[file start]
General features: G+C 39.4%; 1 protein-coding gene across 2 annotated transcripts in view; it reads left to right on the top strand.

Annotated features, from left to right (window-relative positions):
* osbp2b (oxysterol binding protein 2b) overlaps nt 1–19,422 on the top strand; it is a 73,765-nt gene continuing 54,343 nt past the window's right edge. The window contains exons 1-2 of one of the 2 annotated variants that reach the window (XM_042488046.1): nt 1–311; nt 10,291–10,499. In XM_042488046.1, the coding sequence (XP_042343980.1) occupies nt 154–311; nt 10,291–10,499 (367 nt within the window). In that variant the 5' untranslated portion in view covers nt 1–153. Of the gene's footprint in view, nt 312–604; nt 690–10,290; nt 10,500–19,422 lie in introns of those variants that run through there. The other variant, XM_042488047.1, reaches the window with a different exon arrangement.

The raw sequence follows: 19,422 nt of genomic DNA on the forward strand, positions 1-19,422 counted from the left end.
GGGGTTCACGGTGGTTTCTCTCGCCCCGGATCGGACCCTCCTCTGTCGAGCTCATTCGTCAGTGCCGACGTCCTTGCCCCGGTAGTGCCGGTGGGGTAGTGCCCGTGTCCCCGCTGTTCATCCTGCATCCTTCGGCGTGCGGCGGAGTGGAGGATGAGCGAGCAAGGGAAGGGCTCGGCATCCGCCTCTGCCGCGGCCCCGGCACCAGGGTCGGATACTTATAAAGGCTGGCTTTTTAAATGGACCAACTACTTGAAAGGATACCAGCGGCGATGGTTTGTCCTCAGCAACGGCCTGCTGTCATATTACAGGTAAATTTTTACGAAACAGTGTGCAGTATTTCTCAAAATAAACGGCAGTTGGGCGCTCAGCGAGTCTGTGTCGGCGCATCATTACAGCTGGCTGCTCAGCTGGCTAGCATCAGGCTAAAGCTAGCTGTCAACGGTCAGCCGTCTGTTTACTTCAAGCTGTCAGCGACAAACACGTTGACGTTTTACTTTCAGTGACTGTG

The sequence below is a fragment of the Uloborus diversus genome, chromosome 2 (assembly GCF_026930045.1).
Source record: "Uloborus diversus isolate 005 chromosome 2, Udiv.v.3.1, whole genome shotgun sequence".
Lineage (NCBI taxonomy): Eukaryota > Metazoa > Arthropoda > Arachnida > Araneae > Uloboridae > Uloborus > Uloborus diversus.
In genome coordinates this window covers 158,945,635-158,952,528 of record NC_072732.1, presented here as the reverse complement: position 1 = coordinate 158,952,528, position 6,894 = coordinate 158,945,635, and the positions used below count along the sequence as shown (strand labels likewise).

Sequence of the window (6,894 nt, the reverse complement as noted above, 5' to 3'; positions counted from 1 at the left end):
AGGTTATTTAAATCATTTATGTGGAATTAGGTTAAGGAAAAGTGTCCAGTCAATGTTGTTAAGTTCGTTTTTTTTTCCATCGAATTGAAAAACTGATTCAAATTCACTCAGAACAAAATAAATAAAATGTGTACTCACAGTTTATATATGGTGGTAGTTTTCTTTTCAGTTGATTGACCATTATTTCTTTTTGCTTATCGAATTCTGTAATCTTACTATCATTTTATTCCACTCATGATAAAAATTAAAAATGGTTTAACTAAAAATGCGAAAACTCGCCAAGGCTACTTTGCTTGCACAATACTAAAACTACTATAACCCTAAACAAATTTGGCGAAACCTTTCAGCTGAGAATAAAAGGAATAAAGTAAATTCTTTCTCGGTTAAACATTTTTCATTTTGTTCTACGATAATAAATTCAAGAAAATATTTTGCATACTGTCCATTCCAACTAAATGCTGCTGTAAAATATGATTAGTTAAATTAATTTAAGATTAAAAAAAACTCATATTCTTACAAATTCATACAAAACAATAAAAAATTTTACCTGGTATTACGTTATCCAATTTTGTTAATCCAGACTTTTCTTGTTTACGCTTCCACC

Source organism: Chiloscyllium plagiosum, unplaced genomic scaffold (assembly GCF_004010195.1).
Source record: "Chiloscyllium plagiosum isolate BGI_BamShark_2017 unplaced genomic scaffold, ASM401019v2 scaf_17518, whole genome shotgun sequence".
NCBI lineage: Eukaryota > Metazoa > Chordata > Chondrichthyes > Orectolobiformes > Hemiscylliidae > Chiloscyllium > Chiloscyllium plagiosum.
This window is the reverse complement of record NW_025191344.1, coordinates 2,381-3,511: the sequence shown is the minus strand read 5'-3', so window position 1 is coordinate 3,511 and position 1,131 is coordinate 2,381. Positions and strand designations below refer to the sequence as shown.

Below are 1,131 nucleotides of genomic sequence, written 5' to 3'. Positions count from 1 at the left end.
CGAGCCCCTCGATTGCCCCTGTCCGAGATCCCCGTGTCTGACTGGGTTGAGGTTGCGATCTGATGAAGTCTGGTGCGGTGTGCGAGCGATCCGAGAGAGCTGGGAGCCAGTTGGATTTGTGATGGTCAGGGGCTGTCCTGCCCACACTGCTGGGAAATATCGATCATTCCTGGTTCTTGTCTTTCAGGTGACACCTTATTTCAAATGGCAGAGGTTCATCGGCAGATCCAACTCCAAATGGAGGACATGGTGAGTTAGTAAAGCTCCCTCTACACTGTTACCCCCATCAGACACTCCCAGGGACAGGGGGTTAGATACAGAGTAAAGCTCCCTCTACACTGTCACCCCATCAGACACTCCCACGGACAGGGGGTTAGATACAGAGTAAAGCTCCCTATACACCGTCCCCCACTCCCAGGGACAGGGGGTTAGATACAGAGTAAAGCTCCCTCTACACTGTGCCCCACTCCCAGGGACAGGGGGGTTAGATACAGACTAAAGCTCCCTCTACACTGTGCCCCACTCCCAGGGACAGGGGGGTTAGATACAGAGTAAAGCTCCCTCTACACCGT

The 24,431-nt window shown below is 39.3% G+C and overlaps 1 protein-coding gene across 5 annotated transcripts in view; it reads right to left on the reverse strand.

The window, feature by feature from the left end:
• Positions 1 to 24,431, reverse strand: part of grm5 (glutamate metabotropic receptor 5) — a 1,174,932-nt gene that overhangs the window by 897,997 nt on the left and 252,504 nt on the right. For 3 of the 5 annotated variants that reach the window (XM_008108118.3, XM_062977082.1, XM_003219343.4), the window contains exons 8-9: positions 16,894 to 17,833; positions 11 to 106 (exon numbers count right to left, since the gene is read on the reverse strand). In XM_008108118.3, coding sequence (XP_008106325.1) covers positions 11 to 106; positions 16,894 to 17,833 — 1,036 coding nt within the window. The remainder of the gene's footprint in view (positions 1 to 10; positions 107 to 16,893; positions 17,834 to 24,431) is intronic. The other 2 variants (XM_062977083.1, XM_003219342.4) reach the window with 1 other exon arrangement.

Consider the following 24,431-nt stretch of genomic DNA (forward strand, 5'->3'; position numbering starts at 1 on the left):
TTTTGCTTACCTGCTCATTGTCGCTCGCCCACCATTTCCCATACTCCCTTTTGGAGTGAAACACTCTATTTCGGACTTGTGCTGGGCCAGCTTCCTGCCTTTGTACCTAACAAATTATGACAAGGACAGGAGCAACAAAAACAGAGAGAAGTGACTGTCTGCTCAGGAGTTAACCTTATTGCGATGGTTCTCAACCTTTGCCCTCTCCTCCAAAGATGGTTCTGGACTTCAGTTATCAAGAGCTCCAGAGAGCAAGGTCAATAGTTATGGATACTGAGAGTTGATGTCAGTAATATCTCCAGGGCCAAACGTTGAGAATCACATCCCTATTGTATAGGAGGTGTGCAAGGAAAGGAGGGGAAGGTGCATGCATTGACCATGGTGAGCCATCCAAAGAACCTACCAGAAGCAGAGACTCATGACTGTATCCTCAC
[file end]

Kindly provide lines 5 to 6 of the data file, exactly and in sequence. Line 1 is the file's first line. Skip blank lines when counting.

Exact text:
GGGGTTCACGGTGGTTTCTCTCGCCCCGGATCGGACCCTCCTCTGTCGAGCTCATTCGTCAGTGCCGACGTCCTTGCCCCGGTAGTGCCGGTGGGGTAGTGCCCGTGTCCCCGCTGTTCATCCTGCATCCTTCGGCGTGCGGCGGAGTGGAGGATGAGCGAGCAAGGGAAGGGCTCGGCATCCGCCTCTGCCGCGGCCCCGGCACCAGGGTCGGATACTTATAAAGGCTGGCTTTTTAAATGGACCAACTACTTGAAAGGATACCAGCGGCGATGGTTTGTCCTCAGCAACGGCCTGCTGTCATATTACAGGTAAATTTTTACGAAACAGTGTGCAGTATTTCTCAAAATAAACGGCAGTTGGGCGCTCAGCGAGTCTGTGTCGGCGCATCATTACAGCTGGCTGCTCAGCTGGCTAGCATCAGGCTAAAGCTAGCTGTCAACGGTCAGCCGTCTGTTTACTTCAAGCTGTCAGCGACAAACACGTTGACGTTTTACTTTCAGTGACTGTG

The sequence below is a fragment of the Uloborus diversus genome, chromosome 2 (assembly GCF_026930045.1).